History of the Wildcats
The Weber State Wildcats are the varsity athletic teams representing Weber State University in Ogden, Utah, in intercollegiate athletics, sponsoring 16 teams. The Wildcats compete in NCAA Division I FCS and are charter members (1963) of the Big Sky Conference. The mascot is Waldo the Wildcat, and the team colors are purple and white, with black as an accessory color.
College Sports Established
Weber State University
1978 - Present / NCAA Division I–AA / FCS
1973 - 1977 / NCAA Division II
1962 - 1972 / NCAA College Division
1963 – Present / Big Sky Conference
1962 / Independent
Wildcats - There was never an official declaration naming the wildcat as the school's mascot, and before the mid-1920s, there was never a documented reference to the Weber Wildcats.
WSU Athletic Hall of Fame football player Wallace F. (Wally) Morris, who played for Coach Merlon Stevenson in the 1920s, told his children that one day during a strict, hard practice, one of the other players said he played like a pussycat. Hearing the remark, Stewart "Monk" Holliday, the team captain, looked up and yelled back, "He's no pussy-cat. He's a wildcat!" From that day on, Wally Morris was known only as "Wildcat" Morris.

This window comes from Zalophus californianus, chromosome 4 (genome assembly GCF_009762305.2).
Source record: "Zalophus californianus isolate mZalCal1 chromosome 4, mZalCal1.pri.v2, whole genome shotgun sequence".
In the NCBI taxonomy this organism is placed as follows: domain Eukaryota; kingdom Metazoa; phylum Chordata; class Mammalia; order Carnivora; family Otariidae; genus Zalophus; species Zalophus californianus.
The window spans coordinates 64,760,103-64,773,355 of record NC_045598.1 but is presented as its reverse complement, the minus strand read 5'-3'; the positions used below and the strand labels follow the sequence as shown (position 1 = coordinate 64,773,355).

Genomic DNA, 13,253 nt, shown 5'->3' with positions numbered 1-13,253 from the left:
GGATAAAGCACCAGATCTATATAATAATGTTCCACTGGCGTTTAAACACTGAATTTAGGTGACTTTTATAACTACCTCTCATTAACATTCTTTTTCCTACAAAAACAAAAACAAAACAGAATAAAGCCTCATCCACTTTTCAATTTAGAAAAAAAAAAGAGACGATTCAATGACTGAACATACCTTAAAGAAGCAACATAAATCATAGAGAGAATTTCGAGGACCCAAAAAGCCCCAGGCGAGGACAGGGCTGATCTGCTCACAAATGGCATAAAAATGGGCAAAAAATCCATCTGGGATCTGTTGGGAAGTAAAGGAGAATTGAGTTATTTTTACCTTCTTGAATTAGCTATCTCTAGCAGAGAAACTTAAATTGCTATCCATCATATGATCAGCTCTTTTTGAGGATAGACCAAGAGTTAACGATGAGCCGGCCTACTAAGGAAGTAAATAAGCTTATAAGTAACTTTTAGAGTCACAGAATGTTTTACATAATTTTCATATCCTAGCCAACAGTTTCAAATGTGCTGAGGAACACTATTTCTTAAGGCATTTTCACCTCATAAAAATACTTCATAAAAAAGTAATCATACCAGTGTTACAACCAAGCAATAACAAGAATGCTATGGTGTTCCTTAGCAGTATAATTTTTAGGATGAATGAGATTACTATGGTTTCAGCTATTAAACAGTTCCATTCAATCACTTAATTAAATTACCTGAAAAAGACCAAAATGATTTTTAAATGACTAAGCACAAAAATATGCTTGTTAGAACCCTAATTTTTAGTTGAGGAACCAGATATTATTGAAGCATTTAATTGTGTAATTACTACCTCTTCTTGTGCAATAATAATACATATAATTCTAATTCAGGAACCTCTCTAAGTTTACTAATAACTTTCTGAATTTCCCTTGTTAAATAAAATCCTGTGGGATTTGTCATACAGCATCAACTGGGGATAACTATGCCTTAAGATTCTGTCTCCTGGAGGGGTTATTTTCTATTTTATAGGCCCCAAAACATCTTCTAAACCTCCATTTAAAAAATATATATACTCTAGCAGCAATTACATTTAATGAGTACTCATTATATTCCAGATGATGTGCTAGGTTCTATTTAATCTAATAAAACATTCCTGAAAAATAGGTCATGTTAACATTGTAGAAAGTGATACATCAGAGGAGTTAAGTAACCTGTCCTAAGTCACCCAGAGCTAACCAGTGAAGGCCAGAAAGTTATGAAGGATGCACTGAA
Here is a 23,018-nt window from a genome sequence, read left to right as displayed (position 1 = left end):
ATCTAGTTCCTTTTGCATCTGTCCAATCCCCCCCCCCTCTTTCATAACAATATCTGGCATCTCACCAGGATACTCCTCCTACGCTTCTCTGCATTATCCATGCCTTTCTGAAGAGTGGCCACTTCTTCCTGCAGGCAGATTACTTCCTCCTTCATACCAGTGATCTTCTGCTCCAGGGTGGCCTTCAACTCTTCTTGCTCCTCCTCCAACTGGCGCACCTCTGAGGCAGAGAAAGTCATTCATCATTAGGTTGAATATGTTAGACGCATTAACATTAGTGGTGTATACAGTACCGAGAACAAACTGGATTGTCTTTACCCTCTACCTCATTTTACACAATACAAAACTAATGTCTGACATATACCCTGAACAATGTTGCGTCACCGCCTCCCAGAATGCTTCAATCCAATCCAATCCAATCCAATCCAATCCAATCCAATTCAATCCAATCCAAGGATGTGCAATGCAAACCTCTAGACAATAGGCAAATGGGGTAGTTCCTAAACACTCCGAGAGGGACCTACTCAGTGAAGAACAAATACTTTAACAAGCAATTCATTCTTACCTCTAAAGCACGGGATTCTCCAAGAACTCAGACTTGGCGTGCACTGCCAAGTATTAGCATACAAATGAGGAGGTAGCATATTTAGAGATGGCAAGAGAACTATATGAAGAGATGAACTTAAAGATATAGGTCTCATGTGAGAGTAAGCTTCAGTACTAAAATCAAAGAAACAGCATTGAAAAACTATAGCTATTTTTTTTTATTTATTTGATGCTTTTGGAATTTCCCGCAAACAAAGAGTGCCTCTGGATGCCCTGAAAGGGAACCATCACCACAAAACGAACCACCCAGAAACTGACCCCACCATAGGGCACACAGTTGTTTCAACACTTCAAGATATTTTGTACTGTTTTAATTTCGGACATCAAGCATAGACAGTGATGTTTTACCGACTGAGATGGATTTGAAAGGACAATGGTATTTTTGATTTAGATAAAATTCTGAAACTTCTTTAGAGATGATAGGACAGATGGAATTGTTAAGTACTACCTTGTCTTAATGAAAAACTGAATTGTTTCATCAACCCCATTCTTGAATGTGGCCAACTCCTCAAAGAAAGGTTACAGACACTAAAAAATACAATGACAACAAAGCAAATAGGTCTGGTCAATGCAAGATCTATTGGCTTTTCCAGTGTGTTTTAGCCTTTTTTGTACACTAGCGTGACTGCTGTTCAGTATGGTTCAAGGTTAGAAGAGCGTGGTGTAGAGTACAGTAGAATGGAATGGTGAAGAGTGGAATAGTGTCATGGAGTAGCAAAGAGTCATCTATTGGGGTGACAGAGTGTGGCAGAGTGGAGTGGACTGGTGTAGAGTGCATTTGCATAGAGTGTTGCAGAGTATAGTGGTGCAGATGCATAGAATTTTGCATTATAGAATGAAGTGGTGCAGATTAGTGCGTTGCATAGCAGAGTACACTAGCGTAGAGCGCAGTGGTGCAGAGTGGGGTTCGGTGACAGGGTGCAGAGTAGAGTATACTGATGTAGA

During that time, Weber College (later WSU) athletic teams were called "Weberites." As the football team continued to refer to "Wildcat," Morris, Al Warden, a sportswriter for the local newspaper, wrote in an article that the football players were as "scrappy as a bunch of wildcats," and the name stuck.
Weber College President Aaron Tracy was opposed to the name. Tracy was a man of high morals, and records indicate he didn't think the students should be likened to a bunch of wildcats. He thought the name was demeaning. Tracy wondered why they didn't come up with a more noble symbol—like a lion.
Bobcats, or bob-tailed cats, were sometimes called wildcats. The short-tailed cats from the lynx family are native to the Wasatch Mountains and drew fur trappers to the area before the Mormon pioneers arrived. The alliteration of "Weber Wildcats" and "Waldo the Wildcat" flowed easily off the tongue.
For many years, the students kept a live wildcat to display at football games. The animal, unhappy at being held in a cage, ended its career as a mascot when it bit a cheerleader named Judy Freeman on the nose.
The mascot has evolved over the years and is now represented in a logo used to describe the aggressive spirit of our intercollegiate sports teams, both men's and women's. The wildcat is used on uniforms, signage, athletics stationery, publications, and promotions.
Men's Basketball 0
Women's Basketball 0
To qualify as the greatest player for this team, the player must have played one season for this team. If not, we will remove the player.
* verifies that the player has played for this team as an added player by a fan.